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The therapist in your phone: are apps the answer to our mental health crisis?

We check in with users and professionals for insights on the value of digital mental health services in offering anywhere, anytime support.

Jess Amy Dixon
Jess Amy Dixon
5 min read
The therapist in your phone: are apps the answer to our mental health crisis?

Despite campaigns designed to bust stigma and get us talking about mental health more freely, seeking help can unfortunately still be a taboo subject. But mental health struggles can affect anyone.

In November 2020, UK charity Mind reported that more people had experienced a mental health crisis during the first few months of the COVID-19 pandemic than ever previously recorded, with calls to its helpline rising to twice their usual volume on some days. Researchers also found 42% of Americans reported feeling anxiety or depression in December 2020, an increase of 11% on the previous year.

Like many other aspects of modern life, healthcare is increasingly moving online. The pandemic accelerated this dramatically, with many in-person doctor visits being replaced by virtual consultations. This isn’t expected to be a temporary shift, with experts believing that telehealth services will outlast COVID.

Given everything else, it’s no surprise that new digital and app-based mental health services have been taking off over the last few years. But are they helping?

Apps claiming to help users with their mental health struggles have been around for years, offering everything from mindfulness meditations to gratitude journaling. In 2016, Scientific American reported that most of these apps had not been tested to determine their efficacy, though more research has been emerging since.

One interesting meta-analysis found that there was no significant difference in the efficacy of Cognitive Behavioural Therapy (CBT) delivered online versus face-to-face.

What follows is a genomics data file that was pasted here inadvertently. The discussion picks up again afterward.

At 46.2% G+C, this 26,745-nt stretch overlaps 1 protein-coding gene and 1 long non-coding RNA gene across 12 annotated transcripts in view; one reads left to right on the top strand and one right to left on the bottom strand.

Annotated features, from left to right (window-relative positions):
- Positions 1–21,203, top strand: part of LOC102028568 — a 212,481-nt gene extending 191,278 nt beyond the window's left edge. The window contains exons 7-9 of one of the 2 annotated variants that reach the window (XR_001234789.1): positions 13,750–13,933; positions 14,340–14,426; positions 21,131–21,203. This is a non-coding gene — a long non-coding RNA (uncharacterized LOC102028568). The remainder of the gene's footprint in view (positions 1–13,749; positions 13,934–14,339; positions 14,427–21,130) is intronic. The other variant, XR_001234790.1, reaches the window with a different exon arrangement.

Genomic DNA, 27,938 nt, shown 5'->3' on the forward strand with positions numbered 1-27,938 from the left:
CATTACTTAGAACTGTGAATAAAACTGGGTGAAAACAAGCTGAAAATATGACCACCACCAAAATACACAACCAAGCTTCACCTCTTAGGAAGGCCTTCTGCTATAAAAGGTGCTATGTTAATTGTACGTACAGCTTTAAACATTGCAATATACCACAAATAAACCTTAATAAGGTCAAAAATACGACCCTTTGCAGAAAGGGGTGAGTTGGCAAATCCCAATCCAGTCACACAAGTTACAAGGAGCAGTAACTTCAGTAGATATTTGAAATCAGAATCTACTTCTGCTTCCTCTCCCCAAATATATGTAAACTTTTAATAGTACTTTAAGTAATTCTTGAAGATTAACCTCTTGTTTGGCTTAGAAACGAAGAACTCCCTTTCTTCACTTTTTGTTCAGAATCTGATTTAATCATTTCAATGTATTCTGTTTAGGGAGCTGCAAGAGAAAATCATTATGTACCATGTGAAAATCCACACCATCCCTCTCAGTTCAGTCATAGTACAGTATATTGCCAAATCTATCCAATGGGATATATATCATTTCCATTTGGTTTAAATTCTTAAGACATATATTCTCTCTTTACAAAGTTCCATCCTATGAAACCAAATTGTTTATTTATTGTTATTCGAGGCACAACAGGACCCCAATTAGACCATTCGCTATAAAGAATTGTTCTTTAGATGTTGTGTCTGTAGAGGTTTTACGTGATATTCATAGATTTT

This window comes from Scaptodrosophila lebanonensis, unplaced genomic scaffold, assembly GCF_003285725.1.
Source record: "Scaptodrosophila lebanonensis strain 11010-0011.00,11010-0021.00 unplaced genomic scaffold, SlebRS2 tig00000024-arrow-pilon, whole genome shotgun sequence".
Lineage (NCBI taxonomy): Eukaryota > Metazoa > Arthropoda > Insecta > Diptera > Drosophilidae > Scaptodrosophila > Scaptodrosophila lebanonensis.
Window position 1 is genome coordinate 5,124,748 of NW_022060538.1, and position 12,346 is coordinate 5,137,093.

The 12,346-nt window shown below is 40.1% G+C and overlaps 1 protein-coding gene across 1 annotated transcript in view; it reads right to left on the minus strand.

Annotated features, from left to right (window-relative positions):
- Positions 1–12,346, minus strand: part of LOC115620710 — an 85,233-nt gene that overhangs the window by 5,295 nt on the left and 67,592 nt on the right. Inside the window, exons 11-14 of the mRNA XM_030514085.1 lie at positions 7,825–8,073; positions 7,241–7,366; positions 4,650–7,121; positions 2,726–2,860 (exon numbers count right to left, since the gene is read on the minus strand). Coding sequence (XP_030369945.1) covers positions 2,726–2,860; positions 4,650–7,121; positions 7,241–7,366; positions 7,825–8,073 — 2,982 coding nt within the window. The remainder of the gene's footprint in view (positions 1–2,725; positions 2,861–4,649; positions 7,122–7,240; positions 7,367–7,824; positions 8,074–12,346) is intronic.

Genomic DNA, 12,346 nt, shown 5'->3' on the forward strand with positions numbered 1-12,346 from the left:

Many therapists and counsellors have been offering online and virtual sessions for their clients since at least the 1990s, but digital mental health services took on a whole new meaning with the launch of TalkSpace in 2012. This online therapy platform is built on a system the company calls Unlimited Messaging Therapy. Each user is matched with a licensed therapist and given a private online “room” to communicate with them. The user can message the therapist at any time, 24/7, as much as they like.

There are now numerous similar services on the market, all offering variations on the same theme: connect with a therapist online, message them any time, and receive responses. Some also allow users to schedule live phone calls, video calls, or instant messaging conversations with their therapist. Some services you may have heard of include BetterHelp, Regain (for couples), and (which specifically offers CBT).

I spoke to people who have used these virtual therapy services to learn more about why they’re so popular, whether they work, and whether they’re likely to replace traditional mental health care any time soon.


While provisions are different in each country, government-funded and free services to combat mental health problems are often over-subscribed, difficult to access, and come with lengthy waiting lists. They are also not suitable for everyone’s needs. But with counselling costing anywhere from $60-120 per hour in the USA, $100 per hour on average in Australia, and £45 per hour on average in the UK, private mental health treatment is financially inaccessible to many people who may desperately need it.

Online therapy services are usually offered on a subscription basis for a set monthly or weekly fee which can work out significantly cheaper than traditional private therapy. Helen* says she used BetterHelp because it worked out cheaper than seeing a therapist in person, a sentiment echoed by many users.

Speaking to Mel Riley, a Senior Accredited Psychotherapist, she feels concerned that these comparatively lower-priced services might devalue therapists’ work, leading to some working for far less than their time and expertise is really worth.